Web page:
The other thing that makes the time travel in The Terminator more acceptable to me over Star Trek is that it’s a tiny discrepancy in the way travel works, and the rest of the science just goes unexplained. In Star Trek, there are so many holes in the way just about every plot point is handled, and the action on-screen suffers because it’s all a direct result of stupid bullshit that makes no sense. On the other hand, in The Terminator, once Arnold and Michael Biehn are in the past, it really boils down to an action/horror chase movie that’s only dependent on the events presently taking place.
But enough about time travel. What’s important here is that you all understand how much of a scary monster Arnold Schwarzenegger is. Kyle Reese puts it best when he says that it can’t be reasoned with. Terminators have no remorse or guilt, so if one of them wants to kill you, it’s pretty much going to happen. Unless you’re the mother of the future, of course. Unfortunately for everyone else, they’re not the mother of the future. Arnold’s infamous “I’ll be back” line originates here, and after saying it, he promptly makes good on his word by obliterating an entire police station using an assault rifle and a shotgun. And that’s not all of the crazy stuff: he’s also set on fire (twice); he gets his face mangled; he’s shot roughly a bazilliondy times; he’s dragged under an 18-wheeler; he drives a car head-on into a concrete wall; he gets a grenade stuck in his stomach; etc., etc. No, none of that stopped him. Yes, it makes for quite the amount of white-knuckle chase sequences.
In-between those chase sequences is when Sarah Connor and Kyle Reese get to know each other better. It’s not exactly a romance, but under the circumstances, it’s the next best thing. John Connor is conceived in a motel one night after a full day of making pipe bombs, so a little unexpected sex is certainly a fine thing. Reese isn’t ever fleshed-out as a character, but he’s not supposed to be. His only reason for being in the past is to protect Sarah, so him being one-note isn’t a problem at all. It’s a little questionable why Sarah would fall in love with him, but seeing as though she knows her life is pretty much over, I’m alright with her admiration for her protector.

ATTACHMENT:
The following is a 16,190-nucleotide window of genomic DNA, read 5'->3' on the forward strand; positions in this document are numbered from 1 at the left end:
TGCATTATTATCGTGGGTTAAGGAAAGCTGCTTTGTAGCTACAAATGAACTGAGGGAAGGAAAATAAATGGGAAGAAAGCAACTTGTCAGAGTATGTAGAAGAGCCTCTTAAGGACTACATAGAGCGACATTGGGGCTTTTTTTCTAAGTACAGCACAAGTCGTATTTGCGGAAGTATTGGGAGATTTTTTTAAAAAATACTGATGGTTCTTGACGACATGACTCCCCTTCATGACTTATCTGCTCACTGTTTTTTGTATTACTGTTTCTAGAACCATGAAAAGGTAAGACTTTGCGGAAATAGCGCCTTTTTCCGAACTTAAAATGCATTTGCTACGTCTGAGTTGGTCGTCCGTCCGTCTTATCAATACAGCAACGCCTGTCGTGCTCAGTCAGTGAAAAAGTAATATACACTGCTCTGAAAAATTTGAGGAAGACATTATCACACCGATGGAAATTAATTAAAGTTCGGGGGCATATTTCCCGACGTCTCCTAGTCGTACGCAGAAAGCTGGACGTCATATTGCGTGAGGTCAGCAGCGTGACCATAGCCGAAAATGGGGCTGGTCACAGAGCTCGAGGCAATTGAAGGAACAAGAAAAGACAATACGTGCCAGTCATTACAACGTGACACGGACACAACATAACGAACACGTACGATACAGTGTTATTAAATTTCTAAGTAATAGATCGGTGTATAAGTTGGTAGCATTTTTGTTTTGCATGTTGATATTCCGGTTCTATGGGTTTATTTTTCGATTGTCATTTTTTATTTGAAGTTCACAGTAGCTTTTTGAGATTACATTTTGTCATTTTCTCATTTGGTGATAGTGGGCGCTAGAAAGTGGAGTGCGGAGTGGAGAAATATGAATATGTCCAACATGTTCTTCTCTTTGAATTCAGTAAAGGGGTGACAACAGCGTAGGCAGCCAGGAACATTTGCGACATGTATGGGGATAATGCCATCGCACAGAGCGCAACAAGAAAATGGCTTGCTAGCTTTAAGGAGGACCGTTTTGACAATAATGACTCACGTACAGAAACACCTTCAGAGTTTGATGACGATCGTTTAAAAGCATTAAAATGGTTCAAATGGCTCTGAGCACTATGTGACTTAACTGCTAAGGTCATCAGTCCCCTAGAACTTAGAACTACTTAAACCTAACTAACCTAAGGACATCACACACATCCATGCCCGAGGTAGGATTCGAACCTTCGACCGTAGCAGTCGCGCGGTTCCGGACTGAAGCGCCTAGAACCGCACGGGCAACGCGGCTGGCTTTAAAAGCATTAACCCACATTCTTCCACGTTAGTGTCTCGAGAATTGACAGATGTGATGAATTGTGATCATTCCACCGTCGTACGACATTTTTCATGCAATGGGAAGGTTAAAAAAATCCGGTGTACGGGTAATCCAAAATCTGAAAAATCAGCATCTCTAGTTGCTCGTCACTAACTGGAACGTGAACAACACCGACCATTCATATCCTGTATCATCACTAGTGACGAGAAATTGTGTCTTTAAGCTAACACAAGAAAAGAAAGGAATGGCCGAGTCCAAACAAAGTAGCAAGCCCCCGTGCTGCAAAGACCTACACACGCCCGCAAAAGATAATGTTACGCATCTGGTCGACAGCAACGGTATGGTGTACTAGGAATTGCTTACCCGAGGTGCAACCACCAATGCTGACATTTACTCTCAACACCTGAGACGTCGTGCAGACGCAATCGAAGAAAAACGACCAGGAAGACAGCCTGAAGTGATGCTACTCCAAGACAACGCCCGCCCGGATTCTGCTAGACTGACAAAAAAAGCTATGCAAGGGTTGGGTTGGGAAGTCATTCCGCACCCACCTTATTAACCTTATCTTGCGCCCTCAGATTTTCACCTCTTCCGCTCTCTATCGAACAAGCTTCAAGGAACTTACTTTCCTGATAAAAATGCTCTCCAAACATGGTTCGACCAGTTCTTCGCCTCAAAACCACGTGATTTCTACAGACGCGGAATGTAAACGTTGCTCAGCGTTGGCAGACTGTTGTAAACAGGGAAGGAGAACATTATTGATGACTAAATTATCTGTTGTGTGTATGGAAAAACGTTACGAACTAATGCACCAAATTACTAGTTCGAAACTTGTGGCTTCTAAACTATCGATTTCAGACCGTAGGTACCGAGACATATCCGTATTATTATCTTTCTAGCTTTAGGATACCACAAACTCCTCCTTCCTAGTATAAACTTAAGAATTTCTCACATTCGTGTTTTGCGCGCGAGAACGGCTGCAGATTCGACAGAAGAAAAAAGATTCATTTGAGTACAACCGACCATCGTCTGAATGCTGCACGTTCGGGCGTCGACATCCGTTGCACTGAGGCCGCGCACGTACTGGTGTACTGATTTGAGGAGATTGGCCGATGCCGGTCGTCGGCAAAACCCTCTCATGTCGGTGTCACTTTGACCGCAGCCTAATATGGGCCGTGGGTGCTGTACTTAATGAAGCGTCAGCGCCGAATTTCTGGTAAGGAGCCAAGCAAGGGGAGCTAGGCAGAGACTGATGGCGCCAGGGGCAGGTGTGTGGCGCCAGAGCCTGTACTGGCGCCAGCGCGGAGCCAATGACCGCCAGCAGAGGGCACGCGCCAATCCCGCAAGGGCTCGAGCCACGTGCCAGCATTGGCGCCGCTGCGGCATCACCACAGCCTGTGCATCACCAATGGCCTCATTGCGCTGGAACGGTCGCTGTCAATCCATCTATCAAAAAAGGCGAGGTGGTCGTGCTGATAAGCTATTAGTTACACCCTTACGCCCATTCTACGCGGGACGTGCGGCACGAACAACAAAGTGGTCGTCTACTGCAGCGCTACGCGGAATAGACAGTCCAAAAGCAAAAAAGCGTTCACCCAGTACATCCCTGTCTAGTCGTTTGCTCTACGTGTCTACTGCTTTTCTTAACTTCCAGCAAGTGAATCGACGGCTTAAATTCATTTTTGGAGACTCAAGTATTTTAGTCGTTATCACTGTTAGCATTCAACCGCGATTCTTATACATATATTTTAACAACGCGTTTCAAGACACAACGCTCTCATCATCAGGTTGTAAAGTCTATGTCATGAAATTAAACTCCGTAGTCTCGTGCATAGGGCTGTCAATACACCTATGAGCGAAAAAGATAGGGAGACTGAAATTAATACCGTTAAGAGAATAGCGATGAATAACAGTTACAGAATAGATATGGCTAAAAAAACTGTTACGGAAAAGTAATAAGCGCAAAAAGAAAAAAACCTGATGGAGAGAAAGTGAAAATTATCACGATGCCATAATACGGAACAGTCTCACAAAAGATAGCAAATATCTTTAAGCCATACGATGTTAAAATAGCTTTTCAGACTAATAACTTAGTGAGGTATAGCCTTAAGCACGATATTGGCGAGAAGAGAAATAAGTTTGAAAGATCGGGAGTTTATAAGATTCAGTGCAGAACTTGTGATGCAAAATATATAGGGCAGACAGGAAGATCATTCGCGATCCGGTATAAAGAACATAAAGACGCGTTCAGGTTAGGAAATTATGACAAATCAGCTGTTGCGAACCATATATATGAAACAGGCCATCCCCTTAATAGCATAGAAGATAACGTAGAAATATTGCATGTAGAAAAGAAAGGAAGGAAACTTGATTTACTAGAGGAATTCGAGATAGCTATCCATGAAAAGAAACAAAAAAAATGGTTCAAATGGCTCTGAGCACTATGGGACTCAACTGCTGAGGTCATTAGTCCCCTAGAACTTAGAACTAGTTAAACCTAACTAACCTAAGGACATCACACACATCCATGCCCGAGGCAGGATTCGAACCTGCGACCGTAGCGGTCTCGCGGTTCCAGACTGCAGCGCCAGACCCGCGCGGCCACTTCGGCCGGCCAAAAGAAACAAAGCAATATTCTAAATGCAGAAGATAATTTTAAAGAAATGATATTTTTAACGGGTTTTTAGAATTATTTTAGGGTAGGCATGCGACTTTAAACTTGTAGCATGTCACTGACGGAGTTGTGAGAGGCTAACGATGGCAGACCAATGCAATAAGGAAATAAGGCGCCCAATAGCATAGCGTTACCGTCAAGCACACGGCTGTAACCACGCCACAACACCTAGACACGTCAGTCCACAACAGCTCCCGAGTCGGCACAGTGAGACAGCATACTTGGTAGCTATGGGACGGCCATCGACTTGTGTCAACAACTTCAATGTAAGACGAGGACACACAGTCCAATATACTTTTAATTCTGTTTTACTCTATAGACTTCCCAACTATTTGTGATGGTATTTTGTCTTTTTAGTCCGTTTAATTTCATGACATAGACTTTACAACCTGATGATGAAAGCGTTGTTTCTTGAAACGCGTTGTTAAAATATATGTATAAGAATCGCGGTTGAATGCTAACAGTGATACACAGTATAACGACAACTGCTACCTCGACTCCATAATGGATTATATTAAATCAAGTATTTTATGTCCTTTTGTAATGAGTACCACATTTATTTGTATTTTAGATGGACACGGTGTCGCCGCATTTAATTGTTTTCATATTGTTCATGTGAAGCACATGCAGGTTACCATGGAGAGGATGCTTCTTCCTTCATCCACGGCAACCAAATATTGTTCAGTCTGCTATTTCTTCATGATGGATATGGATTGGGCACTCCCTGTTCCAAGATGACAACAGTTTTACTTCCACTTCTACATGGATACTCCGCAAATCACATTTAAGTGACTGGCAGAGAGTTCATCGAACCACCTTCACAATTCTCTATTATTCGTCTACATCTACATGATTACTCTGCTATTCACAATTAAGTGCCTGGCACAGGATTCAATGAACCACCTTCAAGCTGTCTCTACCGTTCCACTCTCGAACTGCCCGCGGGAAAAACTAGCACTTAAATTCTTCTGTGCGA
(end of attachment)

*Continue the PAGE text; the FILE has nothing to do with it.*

Oh, by the way, Stan Winston did the practical effects, and they’re some of my favorite parts of the movie. When Arnold has to fix himself up after taking a beating, a mechanical bust is used to simulate his messed up face. The bust took six months to make, and it’s made of clay, plaster, and steel ribbing. You can tell it’s not the real Arnold, but it looks damn good, and I’ll take that over horrible CG any day.
There’s also a perfect blend of practical effects with stop-motion and model work. Towards the end, the terminator is chasing Sarah around (not a spoiler, obviously), but it’s been reduced to just the hydraulic skeleton underneath its skin. There are a couple of wide shots that don’t use a physical creation, but most of them do. Whenever there’s a shot of the terminator from the waist up, it’s a practically-built, working model. Needless to say, it looks better than any other option. I know there are older movies out there with awful real-world effects, but this isn’t one of them.
I didn’t set out to write a novel about The Terminator, so I’ll wrap things up. There are some movies that are products of the times, and once the decade they were made is over, those movies cease to remain relevant. The Terminator is totally ’80s, but in the same way movies like Lethal Weapon or Flatliners are. Basically, unless you hate things that are awesome, this one should be on your yearly re-watch list.
*This review was originally posted on Tyson Carter’s blog, Head in a Vice, for his IMDb top 250 project. Since he’s re-tooling his site and focusing more on indie/horror reviews, the project is being discontinued and all of my guest reviews will be lost if I don’t re-post them here. Go check out his blog if you get a chance; it’s well worth your time.